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Country Music and Suicide - Individual, Indirect, and Interaction Effects: A Reply to Snipes and Maguire

Steven Stack and James Gundlach
Social Forces
Vol. 74, No. 1 (Sep., 1995), pp. 331-335
Published by: Oxford University Press
DOI: 10.2307/2580636
Stable URL: http://www.jstor.org/stable/2580636
Page Count: 5
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Country Music and Suicide - Individual, Indirect, and Interaction Effects: A Reply to Snipes and Maguire
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Abstract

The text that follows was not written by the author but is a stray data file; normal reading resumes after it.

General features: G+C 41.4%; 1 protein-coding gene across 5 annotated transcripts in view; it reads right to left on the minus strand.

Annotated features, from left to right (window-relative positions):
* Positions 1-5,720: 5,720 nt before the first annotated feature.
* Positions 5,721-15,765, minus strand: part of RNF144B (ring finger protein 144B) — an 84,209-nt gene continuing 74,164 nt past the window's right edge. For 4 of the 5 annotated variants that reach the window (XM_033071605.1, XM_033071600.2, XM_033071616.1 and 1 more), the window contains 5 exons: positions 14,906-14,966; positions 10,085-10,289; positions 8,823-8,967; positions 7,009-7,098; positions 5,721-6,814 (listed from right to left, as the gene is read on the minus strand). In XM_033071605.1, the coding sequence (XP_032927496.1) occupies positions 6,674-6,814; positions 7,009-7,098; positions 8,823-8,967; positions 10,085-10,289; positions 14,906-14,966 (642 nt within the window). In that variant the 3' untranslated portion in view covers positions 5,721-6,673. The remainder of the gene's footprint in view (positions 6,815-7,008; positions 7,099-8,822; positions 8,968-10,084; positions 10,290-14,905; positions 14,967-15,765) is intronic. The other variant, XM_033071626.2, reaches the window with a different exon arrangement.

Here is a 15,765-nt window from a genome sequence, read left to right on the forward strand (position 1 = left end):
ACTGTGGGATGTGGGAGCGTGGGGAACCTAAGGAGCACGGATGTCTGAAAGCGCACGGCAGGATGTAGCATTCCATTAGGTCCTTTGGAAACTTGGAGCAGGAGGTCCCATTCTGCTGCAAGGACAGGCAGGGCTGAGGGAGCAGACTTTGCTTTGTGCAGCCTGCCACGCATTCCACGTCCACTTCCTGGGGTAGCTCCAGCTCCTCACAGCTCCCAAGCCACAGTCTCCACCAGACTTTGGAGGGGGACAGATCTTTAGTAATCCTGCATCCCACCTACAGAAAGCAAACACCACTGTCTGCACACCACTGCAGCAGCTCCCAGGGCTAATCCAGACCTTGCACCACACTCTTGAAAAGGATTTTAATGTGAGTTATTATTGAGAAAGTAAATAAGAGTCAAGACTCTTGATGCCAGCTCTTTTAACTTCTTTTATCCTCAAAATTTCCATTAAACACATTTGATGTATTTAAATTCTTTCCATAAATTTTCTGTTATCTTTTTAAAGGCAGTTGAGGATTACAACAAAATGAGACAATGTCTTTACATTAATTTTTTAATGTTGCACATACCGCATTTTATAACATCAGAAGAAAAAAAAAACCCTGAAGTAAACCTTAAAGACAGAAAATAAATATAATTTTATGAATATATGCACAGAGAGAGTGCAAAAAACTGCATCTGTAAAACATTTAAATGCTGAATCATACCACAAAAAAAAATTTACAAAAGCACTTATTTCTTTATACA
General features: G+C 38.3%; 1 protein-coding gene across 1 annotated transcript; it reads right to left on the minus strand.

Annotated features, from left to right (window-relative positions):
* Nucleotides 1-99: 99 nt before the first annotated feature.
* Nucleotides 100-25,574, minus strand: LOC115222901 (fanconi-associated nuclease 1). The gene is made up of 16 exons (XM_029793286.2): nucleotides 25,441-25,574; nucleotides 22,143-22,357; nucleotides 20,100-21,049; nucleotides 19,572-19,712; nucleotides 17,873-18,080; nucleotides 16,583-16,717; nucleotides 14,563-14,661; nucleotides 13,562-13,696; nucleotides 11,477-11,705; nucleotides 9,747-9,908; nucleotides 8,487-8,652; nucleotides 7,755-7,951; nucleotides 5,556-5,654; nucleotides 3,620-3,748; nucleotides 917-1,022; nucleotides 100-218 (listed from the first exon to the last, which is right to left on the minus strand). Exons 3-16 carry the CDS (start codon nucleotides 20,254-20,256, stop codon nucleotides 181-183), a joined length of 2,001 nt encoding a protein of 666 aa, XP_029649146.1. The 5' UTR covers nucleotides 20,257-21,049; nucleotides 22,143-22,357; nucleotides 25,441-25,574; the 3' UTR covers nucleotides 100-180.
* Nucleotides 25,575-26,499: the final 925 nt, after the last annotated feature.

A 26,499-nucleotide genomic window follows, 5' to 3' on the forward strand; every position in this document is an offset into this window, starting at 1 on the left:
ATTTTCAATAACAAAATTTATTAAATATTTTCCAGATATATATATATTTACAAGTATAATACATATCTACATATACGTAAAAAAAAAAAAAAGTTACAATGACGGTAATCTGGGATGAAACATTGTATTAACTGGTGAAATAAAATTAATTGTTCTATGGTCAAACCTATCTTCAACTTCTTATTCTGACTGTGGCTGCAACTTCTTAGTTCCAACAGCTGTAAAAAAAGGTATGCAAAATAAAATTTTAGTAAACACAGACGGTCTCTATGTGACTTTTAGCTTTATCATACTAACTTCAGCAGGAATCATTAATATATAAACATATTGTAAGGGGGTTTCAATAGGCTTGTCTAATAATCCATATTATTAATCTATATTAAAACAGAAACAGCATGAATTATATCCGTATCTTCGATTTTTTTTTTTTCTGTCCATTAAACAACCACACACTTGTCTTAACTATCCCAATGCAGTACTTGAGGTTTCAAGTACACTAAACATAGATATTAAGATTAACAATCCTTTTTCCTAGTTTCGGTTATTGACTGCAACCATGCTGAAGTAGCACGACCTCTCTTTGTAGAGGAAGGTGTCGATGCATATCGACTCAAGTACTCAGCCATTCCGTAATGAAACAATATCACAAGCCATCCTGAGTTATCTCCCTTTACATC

Previous work on country music and suicide has neglected individual-level data analysis of country music fans' suicide risk, use of an average annual country music exposure index, an analysis of indirect effects, and an assessment of interaction effects. The present article addresses these issues. First, country music fans are found to be at significantly higher risk of suicide than nonfans both in gun ownership and marital disruption. A significant zero-order relationship between country music and suicide does become spurious with controls when we use an average annual exposure index. However, country music exerts both indirect and interaction effects on suicide. Hence, the present article offers additional support for a link between country music and suicide.

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